What Is Frostbite?
Normal sensation is lost, and color changes also occur in these tissues.
Frostbite is most likely to affect body parts that are farther away from the body core and, therefore, have less blood flow. These include your feet, toes, hands, fingers, nose, and ears.
There are three degrees of cold injury: frostnip, superficial frostbite, and deep frostbite. Although children, older people, and those with circulatory problems are at greater risk for frostbite, most cases occur in adults between 30 and 49.
If you develop frostbite, you may not realize at first that anything is wrong, because the affected area may be numb. With prompt medical attention, most people recover fully from frostbite. However, if severe frostbite occurs, permanent damage is possible depending on how long and how deeply the tissue was frozen. In severe cases, blood flow to the area may stop, and blood vessels, muscles, nerves, tendons, and bones may be permanently damaged. If the frozen tissue dies, the affected area may need to be amputated.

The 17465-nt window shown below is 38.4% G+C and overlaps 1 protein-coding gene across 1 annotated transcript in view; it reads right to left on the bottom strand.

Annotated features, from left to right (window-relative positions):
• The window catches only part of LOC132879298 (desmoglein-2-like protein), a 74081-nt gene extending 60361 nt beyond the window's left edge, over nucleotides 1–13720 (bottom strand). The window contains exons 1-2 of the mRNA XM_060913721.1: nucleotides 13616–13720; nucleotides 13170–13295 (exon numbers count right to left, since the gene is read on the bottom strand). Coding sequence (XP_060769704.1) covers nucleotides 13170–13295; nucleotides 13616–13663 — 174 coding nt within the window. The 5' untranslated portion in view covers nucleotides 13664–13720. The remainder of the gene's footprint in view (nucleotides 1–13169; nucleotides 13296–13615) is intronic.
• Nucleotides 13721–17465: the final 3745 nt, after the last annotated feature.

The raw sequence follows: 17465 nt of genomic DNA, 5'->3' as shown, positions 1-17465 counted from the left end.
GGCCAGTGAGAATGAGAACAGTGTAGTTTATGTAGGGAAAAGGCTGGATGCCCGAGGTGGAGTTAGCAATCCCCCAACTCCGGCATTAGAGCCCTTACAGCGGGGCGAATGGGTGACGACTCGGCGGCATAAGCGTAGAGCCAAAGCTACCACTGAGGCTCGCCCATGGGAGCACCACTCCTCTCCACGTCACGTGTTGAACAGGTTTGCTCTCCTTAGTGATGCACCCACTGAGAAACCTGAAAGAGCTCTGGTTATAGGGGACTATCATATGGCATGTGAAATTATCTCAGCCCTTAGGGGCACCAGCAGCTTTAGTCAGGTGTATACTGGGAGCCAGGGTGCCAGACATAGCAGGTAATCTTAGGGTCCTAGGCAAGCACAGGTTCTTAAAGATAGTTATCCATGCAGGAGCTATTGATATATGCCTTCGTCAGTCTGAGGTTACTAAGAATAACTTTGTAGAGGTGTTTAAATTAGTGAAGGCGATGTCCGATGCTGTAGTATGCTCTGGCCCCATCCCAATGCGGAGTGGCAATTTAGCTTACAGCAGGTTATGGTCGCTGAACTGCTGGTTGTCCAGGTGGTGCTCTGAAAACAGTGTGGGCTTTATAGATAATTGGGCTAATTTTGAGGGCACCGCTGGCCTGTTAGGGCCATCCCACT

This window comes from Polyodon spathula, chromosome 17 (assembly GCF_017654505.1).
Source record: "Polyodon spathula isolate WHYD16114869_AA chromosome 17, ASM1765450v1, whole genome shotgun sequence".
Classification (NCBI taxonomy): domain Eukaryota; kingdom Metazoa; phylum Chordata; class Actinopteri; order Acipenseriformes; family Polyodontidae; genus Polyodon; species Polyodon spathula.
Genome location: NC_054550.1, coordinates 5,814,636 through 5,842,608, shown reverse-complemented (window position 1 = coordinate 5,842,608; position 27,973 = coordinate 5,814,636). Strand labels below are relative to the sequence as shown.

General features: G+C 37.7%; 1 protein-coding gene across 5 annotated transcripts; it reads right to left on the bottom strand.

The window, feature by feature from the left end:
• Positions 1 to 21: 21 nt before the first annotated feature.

What Causes Frostbite?
Frostbite is usually caused by prolonged exposure to cold temperatures, particularly if they are accompanied by a low wind-chill factor. It may also occur following more brief exposure to very cold temperatures.